152 Parchman Inmates Suing State Officials.

The entrance of the Mississippi State Penitentiary in Parchman.Mississippi Department of Corrections / via Reuters file

Inmates at the Mississippi State Penitentiary in Parchman say chronic staff shortages and rampant violence have led some prisoners to insert their own catheters, treat their own stab wounds and suffer through seizures without medication.

In many instances, there is one guard for every 160 inmates, according to a lawsuit filed Wednesday in U.S. District Court in Greeneville, Mississippi.

The suit is the second filed in as many months with the help of rappers Jay-Z, real name Shawn Carter, and Yo Gotti, real name Mario Mims, who have been protesting the “inhumane and dangerous conditions of confinement” in prisons. The pair on Thursday also released an open letter to Mississippi Gov. Tate Reeves calling for him to shut down the facility, which they write has become “a shameful symbol of society’s moral decay.”

The complaint was filed on behalf of 152 inmates who say that they are under “constant peril” at Parchman and that the environment is “so barbaric, the deprivation of health and mental health care so extreme, and the defects in security so severe, that the people confined at Parchman live a miserable and hopeless existence confronted daily by imminent risk of substantial harm in violation of their rights under the U.S. Constitution.”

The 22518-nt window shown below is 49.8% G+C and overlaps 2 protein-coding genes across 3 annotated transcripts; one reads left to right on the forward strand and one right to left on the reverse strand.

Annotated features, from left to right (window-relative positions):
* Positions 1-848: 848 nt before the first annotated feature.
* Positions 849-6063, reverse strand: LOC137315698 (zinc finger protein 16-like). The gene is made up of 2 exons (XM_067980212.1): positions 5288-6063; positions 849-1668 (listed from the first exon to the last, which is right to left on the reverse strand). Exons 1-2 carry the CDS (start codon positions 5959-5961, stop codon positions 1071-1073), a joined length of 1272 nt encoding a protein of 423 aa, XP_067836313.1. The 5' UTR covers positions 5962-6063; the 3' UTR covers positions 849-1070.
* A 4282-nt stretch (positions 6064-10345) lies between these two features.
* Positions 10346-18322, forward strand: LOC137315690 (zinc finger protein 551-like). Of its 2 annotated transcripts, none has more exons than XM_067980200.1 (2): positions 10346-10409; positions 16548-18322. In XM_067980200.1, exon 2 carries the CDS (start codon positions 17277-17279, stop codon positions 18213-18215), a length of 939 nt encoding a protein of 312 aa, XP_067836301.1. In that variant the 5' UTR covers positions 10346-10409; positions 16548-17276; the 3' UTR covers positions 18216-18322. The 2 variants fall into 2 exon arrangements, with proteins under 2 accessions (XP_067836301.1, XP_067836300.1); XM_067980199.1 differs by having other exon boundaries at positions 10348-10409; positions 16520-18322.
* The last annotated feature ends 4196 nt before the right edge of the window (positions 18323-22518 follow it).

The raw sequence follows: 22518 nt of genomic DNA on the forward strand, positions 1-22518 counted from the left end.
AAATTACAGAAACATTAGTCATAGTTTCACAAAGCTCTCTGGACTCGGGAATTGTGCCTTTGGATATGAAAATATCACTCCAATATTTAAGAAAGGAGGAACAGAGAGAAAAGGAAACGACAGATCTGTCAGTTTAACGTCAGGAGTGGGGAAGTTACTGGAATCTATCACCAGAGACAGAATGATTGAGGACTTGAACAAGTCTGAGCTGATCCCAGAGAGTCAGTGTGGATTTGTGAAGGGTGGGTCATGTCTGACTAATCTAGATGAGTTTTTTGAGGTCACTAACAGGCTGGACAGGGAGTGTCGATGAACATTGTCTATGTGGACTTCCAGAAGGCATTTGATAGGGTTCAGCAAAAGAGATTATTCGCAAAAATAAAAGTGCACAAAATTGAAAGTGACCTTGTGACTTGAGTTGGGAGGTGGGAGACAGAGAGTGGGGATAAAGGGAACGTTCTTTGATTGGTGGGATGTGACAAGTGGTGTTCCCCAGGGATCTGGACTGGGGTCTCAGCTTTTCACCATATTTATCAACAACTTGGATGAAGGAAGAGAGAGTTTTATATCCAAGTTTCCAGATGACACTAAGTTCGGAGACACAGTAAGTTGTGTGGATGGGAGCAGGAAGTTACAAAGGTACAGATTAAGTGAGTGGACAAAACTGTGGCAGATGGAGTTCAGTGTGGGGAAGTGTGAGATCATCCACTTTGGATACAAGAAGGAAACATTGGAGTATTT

An inoperable toilet inside a cell at the Mississippi State Penitentiary in Parchman.Mississippi State Department of Health

Parchman, the only maximum-security prison for men in the state, has more than 3,500 inmate beds and has grappled with a history of inmate abuses, corruption and racial segregation.

An inmate named Thomas Lee, 49, was so in need of mental health care that before he took his own life in January, his last words were reported to have been: “I’m tired of this s—. They don’t care about me or my food. I’m about to kill myself!”

Inmates also describe rat feces, cockroaches and bird droppings contaminating their meals, as well as toilets and showers in a “perpetual state of systemic failure.”

The guards, the inmates allege, have played an active role in the deteriorating conditions, failed to act out of fear for their own safety and looked the other way amid the violence. “Plaintiffs have resorted to tying their cell doors closed at night to prevent guards from allowing other inmates to enter and assault them,” the suit says.

Since Dec. 29, at least 18 people have died in Mississippi state prisons, some as the result of gang-related rioting and suicide, officials said. Mississippi has one of the highest incarceration rates in the United States.

Across the state’s prison system, the string of violent deaths and lockdowns and protests outside the Mississippi Capitol to “shut it down” have caught the attention of the U.S. Justice Department, which announced this month that it will review conditions at the Mississippi State Penitentiary, as well at as the South Mississippi Correctional Institute, the Central Mississippi Correctional Facility and the Wilkinson County Correctional Facility.

Prison reform advocates have said that it’s unusual for the Justice Department to look at four prisons at one time rather than just one and that it indicates how entrenched and immediate the problems remain.